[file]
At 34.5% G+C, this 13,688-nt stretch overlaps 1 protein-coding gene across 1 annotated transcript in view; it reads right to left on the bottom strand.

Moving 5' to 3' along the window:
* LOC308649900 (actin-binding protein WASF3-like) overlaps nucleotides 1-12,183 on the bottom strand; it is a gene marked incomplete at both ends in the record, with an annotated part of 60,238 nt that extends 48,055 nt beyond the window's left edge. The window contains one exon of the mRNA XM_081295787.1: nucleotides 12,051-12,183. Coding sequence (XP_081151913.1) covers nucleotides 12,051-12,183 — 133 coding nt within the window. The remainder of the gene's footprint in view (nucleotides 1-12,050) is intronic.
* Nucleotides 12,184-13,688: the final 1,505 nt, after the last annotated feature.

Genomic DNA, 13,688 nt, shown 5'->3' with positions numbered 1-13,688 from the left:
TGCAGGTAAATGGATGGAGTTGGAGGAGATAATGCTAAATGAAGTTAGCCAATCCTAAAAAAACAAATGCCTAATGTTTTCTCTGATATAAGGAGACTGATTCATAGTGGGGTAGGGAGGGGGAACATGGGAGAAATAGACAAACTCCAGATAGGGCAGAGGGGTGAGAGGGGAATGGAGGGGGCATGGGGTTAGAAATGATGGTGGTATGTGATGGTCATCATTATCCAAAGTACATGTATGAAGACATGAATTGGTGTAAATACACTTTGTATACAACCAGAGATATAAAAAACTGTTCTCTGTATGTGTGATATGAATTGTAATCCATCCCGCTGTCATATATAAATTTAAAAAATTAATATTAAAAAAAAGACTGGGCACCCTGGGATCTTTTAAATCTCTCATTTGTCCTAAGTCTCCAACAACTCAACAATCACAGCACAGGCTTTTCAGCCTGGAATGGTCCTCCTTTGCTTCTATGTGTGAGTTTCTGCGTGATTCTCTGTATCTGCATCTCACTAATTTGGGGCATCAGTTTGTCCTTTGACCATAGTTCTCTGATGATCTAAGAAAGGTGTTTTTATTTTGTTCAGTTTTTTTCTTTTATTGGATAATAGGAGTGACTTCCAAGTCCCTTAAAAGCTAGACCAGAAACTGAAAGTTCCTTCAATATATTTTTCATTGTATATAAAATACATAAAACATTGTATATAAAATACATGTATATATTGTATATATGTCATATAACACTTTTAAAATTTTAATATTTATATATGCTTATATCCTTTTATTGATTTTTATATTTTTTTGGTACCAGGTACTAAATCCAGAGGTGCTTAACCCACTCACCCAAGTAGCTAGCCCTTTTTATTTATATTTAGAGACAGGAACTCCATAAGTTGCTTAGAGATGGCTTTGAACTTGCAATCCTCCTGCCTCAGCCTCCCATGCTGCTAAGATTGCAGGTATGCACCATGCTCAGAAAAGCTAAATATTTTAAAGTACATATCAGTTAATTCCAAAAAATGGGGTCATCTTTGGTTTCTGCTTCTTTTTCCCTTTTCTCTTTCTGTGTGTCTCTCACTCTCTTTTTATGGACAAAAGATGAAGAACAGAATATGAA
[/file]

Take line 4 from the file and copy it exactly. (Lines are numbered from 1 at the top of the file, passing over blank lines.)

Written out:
* Nucleotides 12,184-13,688: the final 1,505 nt, after the last annotated feature.